Photo by Herve Lewandowski, the Louvre, Paris, France/Réunion des Musées Nationaux/Art Resource, NY

Abraham brings bread to three angels as Sarah listens through the open door, in Gérard de Lairesse’s 1685 painting. When Abraham first saw the three men near his home, he begged them not to “pass by” but to let him provide some refreshment (Genesis 18:3–5). He then tells Sarah to bake “cakes” while a servant prepares a calf. While the angels eat, they promise that “at the appointed time” the Lord will return and the aged Sarah will bear a son (Genesis 18:14).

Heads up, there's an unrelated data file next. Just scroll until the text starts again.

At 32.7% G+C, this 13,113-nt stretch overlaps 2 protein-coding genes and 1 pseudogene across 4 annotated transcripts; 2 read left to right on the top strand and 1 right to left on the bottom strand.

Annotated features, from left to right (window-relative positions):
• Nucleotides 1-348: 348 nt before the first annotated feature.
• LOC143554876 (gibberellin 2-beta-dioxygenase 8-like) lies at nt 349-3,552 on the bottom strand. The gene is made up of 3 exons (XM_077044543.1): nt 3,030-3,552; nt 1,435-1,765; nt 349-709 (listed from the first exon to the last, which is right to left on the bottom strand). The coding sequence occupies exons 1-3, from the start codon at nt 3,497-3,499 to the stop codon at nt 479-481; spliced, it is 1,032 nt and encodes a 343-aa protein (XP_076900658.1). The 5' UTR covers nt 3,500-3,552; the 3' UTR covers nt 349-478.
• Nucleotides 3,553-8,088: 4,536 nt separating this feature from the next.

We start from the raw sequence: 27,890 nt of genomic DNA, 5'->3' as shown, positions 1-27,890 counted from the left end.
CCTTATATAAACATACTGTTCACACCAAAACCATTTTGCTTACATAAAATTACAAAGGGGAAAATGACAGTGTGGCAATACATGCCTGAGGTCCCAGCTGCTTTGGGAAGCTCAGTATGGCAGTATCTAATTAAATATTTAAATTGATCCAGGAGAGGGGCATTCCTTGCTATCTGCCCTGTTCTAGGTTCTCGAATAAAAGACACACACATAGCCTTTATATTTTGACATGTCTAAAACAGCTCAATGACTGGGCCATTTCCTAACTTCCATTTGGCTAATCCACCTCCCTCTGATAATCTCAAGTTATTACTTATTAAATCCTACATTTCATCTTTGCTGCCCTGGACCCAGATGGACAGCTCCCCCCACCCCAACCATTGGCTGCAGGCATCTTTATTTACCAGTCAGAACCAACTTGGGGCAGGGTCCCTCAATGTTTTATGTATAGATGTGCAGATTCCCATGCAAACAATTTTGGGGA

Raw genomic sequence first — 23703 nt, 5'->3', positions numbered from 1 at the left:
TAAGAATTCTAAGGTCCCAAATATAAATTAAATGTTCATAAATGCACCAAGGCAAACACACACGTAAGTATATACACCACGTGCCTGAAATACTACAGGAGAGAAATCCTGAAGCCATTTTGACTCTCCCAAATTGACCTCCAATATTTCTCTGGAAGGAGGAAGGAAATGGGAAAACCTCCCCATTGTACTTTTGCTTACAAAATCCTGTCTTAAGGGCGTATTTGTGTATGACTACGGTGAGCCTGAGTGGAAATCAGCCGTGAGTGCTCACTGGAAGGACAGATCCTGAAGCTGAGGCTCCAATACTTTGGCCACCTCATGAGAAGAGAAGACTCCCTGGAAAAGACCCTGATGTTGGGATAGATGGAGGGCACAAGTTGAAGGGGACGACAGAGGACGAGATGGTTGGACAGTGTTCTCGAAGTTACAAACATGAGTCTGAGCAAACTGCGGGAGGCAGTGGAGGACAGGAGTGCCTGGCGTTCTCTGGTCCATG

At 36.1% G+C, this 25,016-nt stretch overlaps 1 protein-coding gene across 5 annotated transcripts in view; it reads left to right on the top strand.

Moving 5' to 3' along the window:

Several phrases in the story have exact parallels in the Exodus account. The term “pass by” is not used of God again in the Bible until God “passes by” (or “over”) Egypt on Passover. When the Israelites flee Egypt, they bring unleavened “cakes” of dough. Throughout the Bible, the phrase “at the appointed time” is used to explain when Passover should be celebrated. In this way, the biblical author subtly suggests that Abraham and the angels were celebrating a Passover meal of their own.